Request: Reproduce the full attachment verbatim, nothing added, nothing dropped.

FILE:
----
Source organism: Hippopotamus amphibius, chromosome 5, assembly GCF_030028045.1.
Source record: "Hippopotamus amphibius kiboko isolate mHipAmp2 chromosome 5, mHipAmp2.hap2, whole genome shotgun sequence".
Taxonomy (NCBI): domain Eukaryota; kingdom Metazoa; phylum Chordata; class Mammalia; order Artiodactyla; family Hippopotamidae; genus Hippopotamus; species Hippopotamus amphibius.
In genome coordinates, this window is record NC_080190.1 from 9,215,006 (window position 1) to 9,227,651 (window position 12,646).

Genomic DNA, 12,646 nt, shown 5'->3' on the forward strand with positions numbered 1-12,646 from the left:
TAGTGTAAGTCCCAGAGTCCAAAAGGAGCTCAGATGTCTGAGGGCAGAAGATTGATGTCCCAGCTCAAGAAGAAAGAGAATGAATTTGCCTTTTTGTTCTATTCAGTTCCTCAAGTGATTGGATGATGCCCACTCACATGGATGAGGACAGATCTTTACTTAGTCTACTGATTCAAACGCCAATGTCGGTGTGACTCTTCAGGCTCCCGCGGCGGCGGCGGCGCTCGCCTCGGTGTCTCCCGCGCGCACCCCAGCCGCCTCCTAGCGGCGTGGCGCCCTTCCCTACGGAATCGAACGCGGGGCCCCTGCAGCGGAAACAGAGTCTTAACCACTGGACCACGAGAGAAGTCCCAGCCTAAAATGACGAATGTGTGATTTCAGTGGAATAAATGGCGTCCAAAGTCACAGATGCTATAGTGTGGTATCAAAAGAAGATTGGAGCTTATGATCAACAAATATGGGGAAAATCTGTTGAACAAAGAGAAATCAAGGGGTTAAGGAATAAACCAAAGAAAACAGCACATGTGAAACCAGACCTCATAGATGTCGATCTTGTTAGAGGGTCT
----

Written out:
Source organism: Hippopotamus amphibius, chromosome 5, assembly GCF_030028045.1.
Source record: "Hippopotamus amphibius kiboko isolate mHipAmp2 chromosome 5, mHipAmp2.hap2, whole genome shotgun sequence".
Taxonomy (NCBI): domain Eukaryota; kingdom Metazoa; phylum Chordata; class Mammalia; order Artiodactyla; family Hippopotamidae; genus Hippopotamus; species Hippopotamus amphibius.
In genome coordinates, this window is record NC_080190.1 from 9,215,006 (window position 1) to 9,227,651 (window position 12,646).

Genomic DNA, 12,646 nt, shown 5'->3' on the forward strand with positions numbered 1-12,646 from the left:
TAGTGTAAGTCCCAGAGTCCAAAAGGAGCTCAGATGTCTGAGGGCAGAAGATTGATGTCCCAGCTCAAGAAGAAAGAGAATGAATTTGCCTTTTTGTTCTATTCAGTTCCTCAAGTGATTGGATGATGCCCACTCACATGGATGAGGACAGATCTTTACTTAGTCTACTGATTCAAACGCCAATGTCGGTGTGACTCTTCAGGCTCCCGCGGCGGCGGCGGCGCTCGCCTCGGTGTCTCCCGCGCGCACCCCAGCCGCCTCCTAGCGGCGTGGCGCCCTTCCCTACGGAATCGAACGCGGGGCCCCTGCAGCGGAAACAGAGTCTTAACCACTGGACCACGAGAGAAGTCCCAGCCTAAAATGACGAATGTGTGATTTCAGTGGAATAAATGGCGTCCAAAGTCACAGATGCTATAGTGTGGTATCAAAAGAAGATTGGAGCTTATGATCAACAAATATGGGGAAAATCTGTTGAACAAAGAGAAATCAAGGGGTTAAGGAATAAACCAAAGAAAACAGCACATGTGAAACCAGACCTCATAGATGTCGATCTTGTTAGAGGGTCT